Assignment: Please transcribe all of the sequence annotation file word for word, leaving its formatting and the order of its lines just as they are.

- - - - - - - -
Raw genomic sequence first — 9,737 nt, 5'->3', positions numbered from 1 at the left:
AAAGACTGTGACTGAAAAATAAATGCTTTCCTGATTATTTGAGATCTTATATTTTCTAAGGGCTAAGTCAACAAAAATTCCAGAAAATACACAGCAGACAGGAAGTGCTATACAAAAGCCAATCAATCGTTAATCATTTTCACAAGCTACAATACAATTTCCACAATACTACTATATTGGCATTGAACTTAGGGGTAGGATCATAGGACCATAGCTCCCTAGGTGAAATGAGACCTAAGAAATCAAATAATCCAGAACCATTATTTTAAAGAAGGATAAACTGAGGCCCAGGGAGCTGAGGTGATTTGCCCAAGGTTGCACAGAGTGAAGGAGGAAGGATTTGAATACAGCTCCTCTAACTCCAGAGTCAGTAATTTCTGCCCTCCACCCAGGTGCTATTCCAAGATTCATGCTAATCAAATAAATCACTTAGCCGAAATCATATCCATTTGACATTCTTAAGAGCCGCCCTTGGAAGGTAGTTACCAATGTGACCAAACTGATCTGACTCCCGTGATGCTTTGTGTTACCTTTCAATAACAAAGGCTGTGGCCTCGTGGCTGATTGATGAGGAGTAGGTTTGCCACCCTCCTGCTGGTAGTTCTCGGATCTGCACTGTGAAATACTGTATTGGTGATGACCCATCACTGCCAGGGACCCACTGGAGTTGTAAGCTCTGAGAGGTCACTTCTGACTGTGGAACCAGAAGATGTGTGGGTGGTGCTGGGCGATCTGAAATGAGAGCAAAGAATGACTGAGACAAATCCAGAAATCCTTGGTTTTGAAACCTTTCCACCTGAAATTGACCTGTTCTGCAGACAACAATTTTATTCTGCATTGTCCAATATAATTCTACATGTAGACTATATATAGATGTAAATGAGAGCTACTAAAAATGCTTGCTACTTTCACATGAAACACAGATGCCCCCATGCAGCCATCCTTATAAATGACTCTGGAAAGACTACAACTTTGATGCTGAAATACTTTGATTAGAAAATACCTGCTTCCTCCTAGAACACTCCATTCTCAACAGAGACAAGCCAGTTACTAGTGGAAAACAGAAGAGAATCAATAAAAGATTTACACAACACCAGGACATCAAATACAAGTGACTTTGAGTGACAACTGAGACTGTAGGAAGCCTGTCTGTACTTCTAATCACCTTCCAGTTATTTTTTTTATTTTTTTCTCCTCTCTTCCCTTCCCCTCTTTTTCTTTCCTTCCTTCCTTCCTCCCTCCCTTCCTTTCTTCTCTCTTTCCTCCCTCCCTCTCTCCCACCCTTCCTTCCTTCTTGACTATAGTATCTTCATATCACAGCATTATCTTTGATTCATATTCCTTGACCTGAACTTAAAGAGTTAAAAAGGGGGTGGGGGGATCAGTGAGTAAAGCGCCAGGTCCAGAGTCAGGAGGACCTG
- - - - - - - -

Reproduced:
Raw genomic sequence first — 9,737 nt, 5'->3', positions numbered from 1 at the left:
AAAGACTGTGACTGAAAAATAAATGCTTTCCTGATTATTTGAGATCTTATATTTTCTAAGGGCTAAGTCAACAAAAATTCCAGAAAATACACAGCAGACAGGAAGTGCTATACAAAAGCCAATCAATCGTTAATCATTTTCACAAGCTACAATACAATTTCCACAATACTACTATATTGGCATTGAACTTAGGGGTAGGATCATAGGACCATAGCTCCCTAGGTGAAATGAGACCTAAGAAATCAAATAATCCAGAACCATTATTTTAAAGAAGGATAAACTGAGGCCCAGGGAGCTGAGGTGATTTGCCCAAGGTTGCACAGAGTGAAGGAGGAAGGATTTGAATACAGCTCCTCTAACTCCAGAGTCAGTAATTTCTGCCCTCCACCCAGGTGCTATTCCAAGATTCATGCTAATCAAATAAATCACTTAGCCGAAATCATATCCATTTGACATTCTTAAGAGCCGCCCTTGGAAGGTAGTTACCAATGTGACCAAACTGATCTGACTCCCGTGATGCTTTGTGTTACCTTTCAATAACAAAGGCTGTGGCCTCGTGGCTGATTGATGAGGAGTAGGTTTGCCACCCTCCTGCTGGTAGTTCTCGGATCTGCACTGTGAAATACTGTATTGGTGATGACCCATCACTGCCAGGGACCCACTGGAGTTGTAAGCTCTGAGAGGTCACTTCTGACTGTGGAACCAGAAGATGTGTGGGTGGTGCTGGGCGATCTGAAATGAGAGCAAAGAATGACTGAGACAAATCCAGAAATCCTTGGTTTTGAAACCTTTCCACCTGAAATTGACCTGTTCTGCAGACAACAATTTTATTCTGCATTGTCCAATATAATTCTACATGTAGACTATATATAGATGTAAATGAGAGCTACTAAAAATGCTTGCTACTTTCACATGAAACACAGATGCCCCCATGCAGCCATCCTTATAAATGACTCTGGAAAGACTACAACTTTGATGCTGAAATACTTTGATTAGAAAATACCTGCTTCCTCCTAGAACACTCCATTCTCAACAGAGACAAGCCAGTTACTAGTGGAAAACAGAAGAGAATCAATAAAAGATTTACACAACACCAGGACATCAAATACAAGTGACTTTGAGTGACAACTGAGACTGTAGGAAGCCTGTCTGTACTTCTAATCACCTTCCAGTTATTTTTTTTATTTTTTTCTCCTCTCTTCCCTTCCCCTCTTTTTCTTTCCTTCCTTCCTTCCTCCCTCCCTTCCTTTCTTCTCTCTTTCCTCCCTCCCTCTCTCCCACCCTTCCTTCCTTCTTGACTATAGTATCTTCATATCACAGCATTATCTTTGATTCATATTCCTTGACCTGAACTTAAAGAGTTAAAAAGGGGGTGGGGGGATCAGTGAGTAAAGCGCCAGGTCCAGAGTCAGGAGGACCTG